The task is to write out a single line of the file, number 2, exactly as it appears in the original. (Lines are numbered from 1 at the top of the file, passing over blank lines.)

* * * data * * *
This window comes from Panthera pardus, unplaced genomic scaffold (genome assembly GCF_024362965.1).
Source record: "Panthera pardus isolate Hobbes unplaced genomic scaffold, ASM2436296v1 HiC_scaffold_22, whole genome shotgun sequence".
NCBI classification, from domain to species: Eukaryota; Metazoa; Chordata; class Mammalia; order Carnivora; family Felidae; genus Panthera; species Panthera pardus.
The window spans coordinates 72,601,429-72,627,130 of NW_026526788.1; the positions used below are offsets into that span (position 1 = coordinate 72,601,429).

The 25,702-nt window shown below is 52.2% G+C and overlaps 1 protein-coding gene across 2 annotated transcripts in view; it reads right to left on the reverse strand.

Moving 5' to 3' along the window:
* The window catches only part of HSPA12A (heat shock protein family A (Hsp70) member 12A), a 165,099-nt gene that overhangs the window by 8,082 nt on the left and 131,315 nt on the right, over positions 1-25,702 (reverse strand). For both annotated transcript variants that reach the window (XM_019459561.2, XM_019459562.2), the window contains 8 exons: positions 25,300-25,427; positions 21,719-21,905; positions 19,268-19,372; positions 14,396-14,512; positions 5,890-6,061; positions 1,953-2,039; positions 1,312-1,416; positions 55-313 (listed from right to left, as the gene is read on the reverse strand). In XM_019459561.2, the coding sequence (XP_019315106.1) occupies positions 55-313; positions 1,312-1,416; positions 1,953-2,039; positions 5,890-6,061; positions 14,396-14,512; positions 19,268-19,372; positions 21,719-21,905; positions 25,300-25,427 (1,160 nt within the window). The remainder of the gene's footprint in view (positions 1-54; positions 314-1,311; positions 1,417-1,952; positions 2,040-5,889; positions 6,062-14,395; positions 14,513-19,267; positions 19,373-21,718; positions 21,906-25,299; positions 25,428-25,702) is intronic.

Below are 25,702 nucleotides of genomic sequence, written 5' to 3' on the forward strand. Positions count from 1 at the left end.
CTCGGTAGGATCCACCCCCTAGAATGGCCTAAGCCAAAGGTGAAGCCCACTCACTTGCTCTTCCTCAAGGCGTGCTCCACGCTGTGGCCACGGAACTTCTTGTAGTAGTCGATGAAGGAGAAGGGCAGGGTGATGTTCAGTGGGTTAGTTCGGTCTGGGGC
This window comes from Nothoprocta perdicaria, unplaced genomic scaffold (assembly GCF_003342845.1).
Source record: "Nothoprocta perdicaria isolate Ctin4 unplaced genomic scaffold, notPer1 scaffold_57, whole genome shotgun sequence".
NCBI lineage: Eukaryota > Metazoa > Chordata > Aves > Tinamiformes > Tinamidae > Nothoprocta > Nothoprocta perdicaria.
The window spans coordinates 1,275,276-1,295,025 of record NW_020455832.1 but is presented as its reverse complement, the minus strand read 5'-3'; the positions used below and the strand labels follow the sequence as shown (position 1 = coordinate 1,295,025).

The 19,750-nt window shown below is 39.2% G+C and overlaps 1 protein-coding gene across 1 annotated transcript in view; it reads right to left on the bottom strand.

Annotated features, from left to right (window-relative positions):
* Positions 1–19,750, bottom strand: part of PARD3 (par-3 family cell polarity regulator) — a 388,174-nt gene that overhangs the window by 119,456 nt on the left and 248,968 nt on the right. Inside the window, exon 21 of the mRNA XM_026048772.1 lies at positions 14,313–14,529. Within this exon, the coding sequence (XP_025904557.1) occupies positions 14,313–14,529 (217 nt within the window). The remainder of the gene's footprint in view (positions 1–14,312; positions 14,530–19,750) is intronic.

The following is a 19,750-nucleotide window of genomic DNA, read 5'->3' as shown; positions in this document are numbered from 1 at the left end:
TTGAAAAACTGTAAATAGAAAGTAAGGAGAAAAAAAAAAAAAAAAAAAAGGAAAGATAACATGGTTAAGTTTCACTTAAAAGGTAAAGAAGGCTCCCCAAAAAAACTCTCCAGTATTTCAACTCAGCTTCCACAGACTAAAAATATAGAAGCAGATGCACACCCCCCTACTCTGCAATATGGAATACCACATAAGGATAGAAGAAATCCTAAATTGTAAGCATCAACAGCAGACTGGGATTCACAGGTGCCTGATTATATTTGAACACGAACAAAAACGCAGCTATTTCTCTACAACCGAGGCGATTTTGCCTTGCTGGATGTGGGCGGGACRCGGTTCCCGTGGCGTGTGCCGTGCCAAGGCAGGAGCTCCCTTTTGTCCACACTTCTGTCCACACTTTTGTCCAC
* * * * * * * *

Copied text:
Source record: "Panthera pardus isolate Hobbes unplaced genomic scaffold, ASM2436296v1 HiC_scaffold_22, whole genome shotgun sequence".